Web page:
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    December 25, 2011

    The 2011 Pagan Dive and Debrief

    This is my first Pagan dive in many years.

    So, what is a Pagan Dive?

    It is an excuse for anyone who dives, but doesn’t have anything to do on Christmas morning.

    In this case, it’s our regularly scheduled Sunday Services dive, just disguised as the Pagan Dive.

    The Pagan Divers

    I got to the dive site a little early and Mirek and I scoped the conditions out.

    They looked fine, except for a few breaking waves at shore.

    At 9 AM, the rest of the group showed up, minus Donna the Hot Biker Chick, who had a scheduled appearance this morning.

    After Reverend Al checked The Point, he decided to be safe and enter off The Cove – the waves were picking up.

    Our group made an uneventful entrance.

    Logged SCUBA Dive #398

    Sort of Dove with TwinDuct, Dennis G., Richard The Brit, Reverend Al and Son
    Terranea Resort, Rancho Palos Verdes, CA USA

    In With: 3000 psi
    Out With: 1500 psi
    Max depth: 42 feet
    Waves: Choppy and the shore line with a few surprises
    Visibility: 8 feet of shit
    Water Temperature: 57 degrees
    Air Temperature: 74 degrees
    Total Bottom Time: 23 minutes

    This is my first beach dive with my new camera – I was a little nervous that it would get lost or smashed on entry or exit, even though I had it on a leash.

    We kicked out through the silt in The Cove, and it looked like it would clear a little.

    We all dropped at the tip of the finger, outside Pigeon Shit cave.

    Visibility sucked!

    I tried following the group, but was messing around with my camera and lost them in the silt soup fairly early in the dive.

    I trolled around, but decided to head back in after 20 minutes.

    TwinDuct and Richard The Brit were already on shore.

    The waves were picking up, but I thought I waited long enough.

    I took my fins off – a wave pushed me towards shore – I stood up and began walking – then another wave hit.

    No problems, until the wave started to recede and I lost my footing.

    I fell, and another wave came in and I got tossed, losing a fin in the process as I reached for my camera that had gotten scraped against the rocks, along with everything else.

    I also had an audience watching me from shore – luckily PDP with his video camera was not there, nor any other diver.

    I regained my footing and made it to the dry rocks.

    I looked back and thought, “Well, this is the first time I ever lost a fin in almost 400 dives, 280 of them beach dives.”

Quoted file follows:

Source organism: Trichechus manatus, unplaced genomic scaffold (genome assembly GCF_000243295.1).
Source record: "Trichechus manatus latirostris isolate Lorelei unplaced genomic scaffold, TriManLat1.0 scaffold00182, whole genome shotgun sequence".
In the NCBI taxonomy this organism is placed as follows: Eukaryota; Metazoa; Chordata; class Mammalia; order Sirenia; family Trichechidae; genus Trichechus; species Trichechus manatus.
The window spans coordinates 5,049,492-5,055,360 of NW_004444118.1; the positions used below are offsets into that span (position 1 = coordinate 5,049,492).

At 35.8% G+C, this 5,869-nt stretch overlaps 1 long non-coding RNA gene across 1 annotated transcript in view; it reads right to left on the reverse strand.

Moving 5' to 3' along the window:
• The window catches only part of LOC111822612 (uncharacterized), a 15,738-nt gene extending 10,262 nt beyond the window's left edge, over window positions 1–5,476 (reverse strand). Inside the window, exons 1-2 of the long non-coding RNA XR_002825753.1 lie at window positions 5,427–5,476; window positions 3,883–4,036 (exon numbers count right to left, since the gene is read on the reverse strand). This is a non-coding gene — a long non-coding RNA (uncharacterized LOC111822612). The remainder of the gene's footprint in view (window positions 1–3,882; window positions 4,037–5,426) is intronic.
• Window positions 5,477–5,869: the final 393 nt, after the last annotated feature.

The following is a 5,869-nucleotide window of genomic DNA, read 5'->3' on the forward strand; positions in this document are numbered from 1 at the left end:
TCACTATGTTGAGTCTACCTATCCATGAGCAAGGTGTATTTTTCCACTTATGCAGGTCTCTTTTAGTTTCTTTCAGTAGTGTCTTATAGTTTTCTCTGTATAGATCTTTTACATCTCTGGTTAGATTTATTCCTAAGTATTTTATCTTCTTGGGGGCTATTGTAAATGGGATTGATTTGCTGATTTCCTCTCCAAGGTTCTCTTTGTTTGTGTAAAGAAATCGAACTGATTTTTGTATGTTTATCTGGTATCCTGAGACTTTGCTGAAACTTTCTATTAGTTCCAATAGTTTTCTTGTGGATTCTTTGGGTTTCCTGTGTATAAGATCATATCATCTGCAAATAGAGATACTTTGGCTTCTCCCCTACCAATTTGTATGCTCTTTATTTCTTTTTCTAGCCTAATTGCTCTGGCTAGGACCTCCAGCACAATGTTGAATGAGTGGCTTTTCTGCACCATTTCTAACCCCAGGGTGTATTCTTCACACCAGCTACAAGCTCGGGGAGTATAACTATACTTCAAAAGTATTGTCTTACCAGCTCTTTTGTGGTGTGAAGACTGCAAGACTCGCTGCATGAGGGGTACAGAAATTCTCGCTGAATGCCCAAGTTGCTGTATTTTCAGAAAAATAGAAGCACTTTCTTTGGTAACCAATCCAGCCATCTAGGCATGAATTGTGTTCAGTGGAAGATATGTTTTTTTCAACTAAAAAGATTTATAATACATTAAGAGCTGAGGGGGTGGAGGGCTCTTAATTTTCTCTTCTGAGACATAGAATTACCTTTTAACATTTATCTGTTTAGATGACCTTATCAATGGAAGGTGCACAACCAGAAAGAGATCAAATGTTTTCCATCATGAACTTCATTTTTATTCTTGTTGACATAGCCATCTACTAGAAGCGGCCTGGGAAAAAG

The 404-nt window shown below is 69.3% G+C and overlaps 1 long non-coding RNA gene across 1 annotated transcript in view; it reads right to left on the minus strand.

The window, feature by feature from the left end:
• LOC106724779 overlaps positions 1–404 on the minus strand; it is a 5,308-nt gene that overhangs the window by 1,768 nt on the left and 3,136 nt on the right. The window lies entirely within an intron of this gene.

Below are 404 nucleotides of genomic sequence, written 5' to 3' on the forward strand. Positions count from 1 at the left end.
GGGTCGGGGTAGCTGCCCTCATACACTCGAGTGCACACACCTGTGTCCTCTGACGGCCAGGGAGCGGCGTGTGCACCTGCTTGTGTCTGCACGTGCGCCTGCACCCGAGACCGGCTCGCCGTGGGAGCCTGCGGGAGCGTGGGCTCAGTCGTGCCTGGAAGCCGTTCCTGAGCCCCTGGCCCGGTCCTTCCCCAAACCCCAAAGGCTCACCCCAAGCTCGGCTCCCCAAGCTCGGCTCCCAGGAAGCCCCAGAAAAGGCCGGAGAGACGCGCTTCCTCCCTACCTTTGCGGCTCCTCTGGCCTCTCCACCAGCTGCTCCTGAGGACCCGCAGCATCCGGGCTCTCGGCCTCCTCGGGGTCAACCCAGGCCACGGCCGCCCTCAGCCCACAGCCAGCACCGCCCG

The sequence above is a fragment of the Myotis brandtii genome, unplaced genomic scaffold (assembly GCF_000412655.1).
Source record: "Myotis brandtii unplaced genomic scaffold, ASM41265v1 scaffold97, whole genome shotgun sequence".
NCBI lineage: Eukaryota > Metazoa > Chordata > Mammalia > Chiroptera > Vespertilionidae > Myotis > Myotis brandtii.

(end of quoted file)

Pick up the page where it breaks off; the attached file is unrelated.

The tips are starting to crack, so I guess this is God telling me to get a newer pair of fins.

    I looked back at the surf zone – a big wave crashed against the shore, and as it receded, there was my lost fin, stranded in a formation of rocks!

    I quickly launched a successful rescue operation before the next wave came in.

    Now on to the debrief…

    Richard the Brit brought some kind of flaming cake – flam-bay (something like that) that was a bitch to light.

    Mirek brought some Tequila; I asked him, “I thought Poles drank Vodka, not Tequila?”

    “We are closer to Mexico here,” Mirek said.

    I broke out the ghetto grill for barbecued hot dogs and pineapple.

    This is the last time we’re using the ghetto grill, before replacing it – the rusted grill has one huge flame in the middle, with no heat around it.

    Yet another fun day of diving and debriefing has all been captured again with the following video.

    It is in 3D – if you don’t have the glasses or hate 3D, you can turn the 3D off using the controls at the lower right.

    If you have anaglyphic glasses, you can chose the color settings using the 3D icon, also.

    To view this video on YouTube, click here.

    December 11, 2011

    Second Dive on The Star Of Scotland, Santa Monica, CA

    After an hour surface interval, we were back in the water again.

    Logged SCUBA Dive #397

    Dove with Joe R. and John J.
    The Star of Scotland, Santa Monica, CA

    In With: 3000 psi
    Out With: 400 psi
    Max depth: 80 feet
    Waves: Flat with some chop
    Visibility: 15 feet
    Water Temperature: 57 degrees
    Air Temperature: 67 degrees
    Total Bottom Time: 23 minutes, including an extended safety stop

    We made our way to the bow – we saw a lobster antenna sticking out of a crack in the hull, so thick, it must have been from a bug the size of a large dog.

    We also had an encounter with a baby black sea bass, that was still pretty damn huge.

    The rest of the dive was pretty uneventful.

    I motioned to Joe when I was down to 1000 psi – I was hoping he had a better idea where the anchor line was; I did not want to do a drifting safety stop.

    He brought me back to the anchor line and I started the slow ascent to the surface.

    Joe and John decide to move the anchor – it was on the wreck, with the potential of getting stuck – so, they picked it up and moved it to the sand.

    For whatever reason, they stayed down too long and both had to do a mandatory decompression stop.

    If you ever want to screw with someone doing a mandatory deco stop, try dry humping him – I only heard about this second hand, and I won’t go into the details.

    All made it back alive and well, and my ears were fine.

    Joe tried to charge John for “Technical Dive Training” because of the deco stop, but was nice enough to eventually wave the fee.

    The food and beer helped make the trip back to Redondo Beach a very short one.

    Below is the movie I took.

    If you do not have 3D glasses, you can turn the 3D off.

    Vis was 15 feet, so the movie is a bit green.

    If anyone knows why there are flashes of vertical black lines on the movie, please let me know.

    To view the movie on YouTube, click here.

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